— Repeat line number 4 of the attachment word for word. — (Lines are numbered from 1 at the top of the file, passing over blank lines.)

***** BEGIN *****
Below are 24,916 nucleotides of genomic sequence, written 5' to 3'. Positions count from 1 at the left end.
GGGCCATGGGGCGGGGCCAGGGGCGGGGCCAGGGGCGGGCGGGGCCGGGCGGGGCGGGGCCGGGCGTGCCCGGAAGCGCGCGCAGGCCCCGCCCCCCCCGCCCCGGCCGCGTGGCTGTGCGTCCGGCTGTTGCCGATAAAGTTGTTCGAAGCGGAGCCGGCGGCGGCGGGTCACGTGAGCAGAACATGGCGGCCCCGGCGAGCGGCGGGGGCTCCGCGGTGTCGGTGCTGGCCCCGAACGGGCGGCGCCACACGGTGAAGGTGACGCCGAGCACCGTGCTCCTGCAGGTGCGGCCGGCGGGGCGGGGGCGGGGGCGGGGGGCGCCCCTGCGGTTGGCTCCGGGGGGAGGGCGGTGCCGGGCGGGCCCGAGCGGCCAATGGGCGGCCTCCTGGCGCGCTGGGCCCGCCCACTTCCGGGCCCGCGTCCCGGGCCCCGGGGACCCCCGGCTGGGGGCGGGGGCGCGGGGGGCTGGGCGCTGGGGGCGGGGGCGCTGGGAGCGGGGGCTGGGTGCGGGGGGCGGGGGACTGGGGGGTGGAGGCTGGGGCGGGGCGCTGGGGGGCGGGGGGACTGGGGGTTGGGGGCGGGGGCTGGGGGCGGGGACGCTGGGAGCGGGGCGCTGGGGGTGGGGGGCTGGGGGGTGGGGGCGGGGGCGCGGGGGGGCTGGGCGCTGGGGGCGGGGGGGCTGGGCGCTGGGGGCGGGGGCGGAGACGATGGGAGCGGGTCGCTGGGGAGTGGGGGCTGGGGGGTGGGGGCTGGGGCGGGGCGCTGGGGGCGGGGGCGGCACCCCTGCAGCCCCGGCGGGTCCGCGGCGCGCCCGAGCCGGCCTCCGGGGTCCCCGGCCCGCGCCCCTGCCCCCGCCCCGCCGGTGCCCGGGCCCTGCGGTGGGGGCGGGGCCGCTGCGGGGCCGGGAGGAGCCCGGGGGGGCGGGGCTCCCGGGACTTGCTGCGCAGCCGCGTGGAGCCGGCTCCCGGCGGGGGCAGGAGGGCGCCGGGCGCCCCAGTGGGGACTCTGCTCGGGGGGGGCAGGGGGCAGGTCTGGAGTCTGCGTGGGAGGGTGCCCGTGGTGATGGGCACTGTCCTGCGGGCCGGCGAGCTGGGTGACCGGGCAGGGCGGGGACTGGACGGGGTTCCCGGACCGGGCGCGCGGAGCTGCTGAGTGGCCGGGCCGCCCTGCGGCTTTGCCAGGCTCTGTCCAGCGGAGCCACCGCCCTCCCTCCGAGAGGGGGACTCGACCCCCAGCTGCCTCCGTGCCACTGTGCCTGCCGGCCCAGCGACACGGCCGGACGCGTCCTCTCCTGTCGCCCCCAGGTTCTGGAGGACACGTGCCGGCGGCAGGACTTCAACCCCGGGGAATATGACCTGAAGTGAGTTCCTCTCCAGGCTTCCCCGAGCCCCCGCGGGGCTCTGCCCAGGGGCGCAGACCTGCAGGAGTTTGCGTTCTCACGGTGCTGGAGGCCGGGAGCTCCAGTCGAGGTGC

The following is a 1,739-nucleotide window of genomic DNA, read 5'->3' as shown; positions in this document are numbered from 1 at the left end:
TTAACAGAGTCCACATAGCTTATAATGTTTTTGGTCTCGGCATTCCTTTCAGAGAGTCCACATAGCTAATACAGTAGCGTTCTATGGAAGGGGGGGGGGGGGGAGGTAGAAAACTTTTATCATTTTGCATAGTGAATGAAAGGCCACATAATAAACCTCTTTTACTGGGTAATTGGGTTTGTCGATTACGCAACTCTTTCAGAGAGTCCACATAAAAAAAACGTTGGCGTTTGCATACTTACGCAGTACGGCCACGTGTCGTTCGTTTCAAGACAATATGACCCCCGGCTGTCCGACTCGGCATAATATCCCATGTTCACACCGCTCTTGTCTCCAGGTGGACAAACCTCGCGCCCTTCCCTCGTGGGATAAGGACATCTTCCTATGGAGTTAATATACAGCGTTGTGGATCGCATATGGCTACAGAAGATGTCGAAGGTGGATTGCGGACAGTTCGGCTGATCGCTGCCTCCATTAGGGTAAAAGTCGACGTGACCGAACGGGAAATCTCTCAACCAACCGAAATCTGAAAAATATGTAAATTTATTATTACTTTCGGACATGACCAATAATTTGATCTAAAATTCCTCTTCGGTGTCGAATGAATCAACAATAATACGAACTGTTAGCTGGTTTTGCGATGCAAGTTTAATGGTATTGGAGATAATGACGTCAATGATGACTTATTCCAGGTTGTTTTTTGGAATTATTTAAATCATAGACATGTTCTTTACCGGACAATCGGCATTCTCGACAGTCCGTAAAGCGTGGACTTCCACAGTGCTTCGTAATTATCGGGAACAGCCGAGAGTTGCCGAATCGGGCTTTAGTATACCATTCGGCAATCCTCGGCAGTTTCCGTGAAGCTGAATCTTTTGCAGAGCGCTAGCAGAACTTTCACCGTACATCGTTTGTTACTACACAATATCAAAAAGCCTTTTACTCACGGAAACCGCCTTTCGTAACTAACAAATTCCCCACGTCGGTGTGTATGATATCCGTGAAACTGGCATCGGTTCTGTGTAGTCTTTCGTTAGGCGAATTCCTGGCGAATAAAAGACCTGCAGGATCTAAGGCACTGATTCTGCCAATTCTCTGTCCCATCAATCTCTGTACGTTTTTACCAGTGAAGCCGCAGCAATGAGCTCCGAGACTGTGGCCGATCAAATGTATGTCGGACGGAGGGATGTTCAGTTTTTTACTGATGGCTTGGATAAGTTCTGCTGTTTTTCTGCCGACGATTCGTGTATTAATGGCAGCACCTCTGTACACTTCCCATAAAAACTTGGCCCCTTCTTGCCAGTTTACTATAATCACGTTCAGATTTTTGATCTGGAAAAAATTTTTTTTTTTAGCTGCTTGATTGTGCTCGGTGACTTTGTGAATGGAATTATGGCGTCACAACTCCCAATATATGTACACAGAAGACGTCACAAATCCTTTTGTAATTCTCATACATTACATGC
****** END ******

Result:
TTAACAGAGTCCACATAGCTTATAATGTTTTTGGTCTCGGCATTCCTTTCAGAGAGTCCACATAGCTAATACAGTAGCGTTCTATGGAAGGGGGGGGGGGGGGAGGTAGAAAACTTTTATCATTTTGCATAGTGAATGAAAGGCCACATAATAAACCTCTTTTACTGGGTAATTGGGTTTGTCGATTACGCAACTCTTTCAGAGAGTCCACATAAAAAAAACGTTGGCGTTTGCATACTTACGCAGTACGGCCACGTGTCGTTCGTTTCAAGACAATATGACCCCCGGCTGTCCGACTCGGCATAATATCCCATGTTCACACCGCTCTTGTCTCCAGGTGGACAAACCTCGCGCCCTTCCCTCGTGGGATAAGGACATCTTCCTATGGAGTTAATATACAGCGTTGTGGATCGCATATGGCTACAGAAGATGTCGAAGGTGGATTGCGGACAGTTCGGCTGATCGCTGCCTCCATTAGGGTAAAAGTCGACGTGACCGAACGGGAAATCTCTCAACCAACCGAAATCTGAAAAATATGTAAATTTATTATTACTTTCGGACATGACCAATAATTTGATCTAAAATTCCTCTTCGGTGTCGAATGAATCAACAATAATACGAACTGTTAGCTGGTTTTGCGATGCAAGTTTAATGGTATTGGAGATAATGACGTCAATGATGACTTATTCCAGGTTGTTTTTTGGAATTATTTAAATCATAGACATGTTCTTTACCGGACAATCGGCATTCTCGACAGTCCGTAAAGCGTGGACTTCCACAGTGCTTCGTAATTATCGGGAACAGCCGAGAGTTGCCGAATCGGGCTTTAGTATACCATTCGGCAATCCTCGGCAGTTTCCGTGAAGCTGAATCTTTTGCAGAGCGCTAGCAGAACTTTCACCGTACATCGTTTGTTACTACACAATATCAAAAAGCCTTTTACTCACGGAAACCGCCTTTCGTAACTAACAAATTCCCCACGTCGGTGTGTATGATATCCGTGAAACTGGCATCGGTTCTGTGTAGTCTTTCGTTAGGCGAATTCCTGGCGAATAAAAGACCTGCAGGATCTAAGGCACTGATTCTGCCAATTCTCTGTCCCATCAATCTCTGTACGTTTTTACCAGTGAAGCCGCAGCAATGAGCTCCGAGACTGTGGCCGATCAAATGTATGTCGGACGGAGGGATGTTCAGTTTTTTACTGATGGCTTGGATAAGTTCTGCTGTTTTTCTGCCGACGATTCGTGTATTAATGGCAGCACCTCTGTACACTTCCCATAAAAACTTGGCCCCTTCTTGCCAGTTTACTATAATCACGTTCAGATTTTTGATCTGGAAAAAATTTTTTTTTTTAGCTGCTTGATTGTGCTCGGTGACTTTGTGAATGGAATTATGGCGTCACAACTCCCAATATATGTACACAGAAGACGTCACAAATCCTTTTGTAATTCTCATACATTACATGC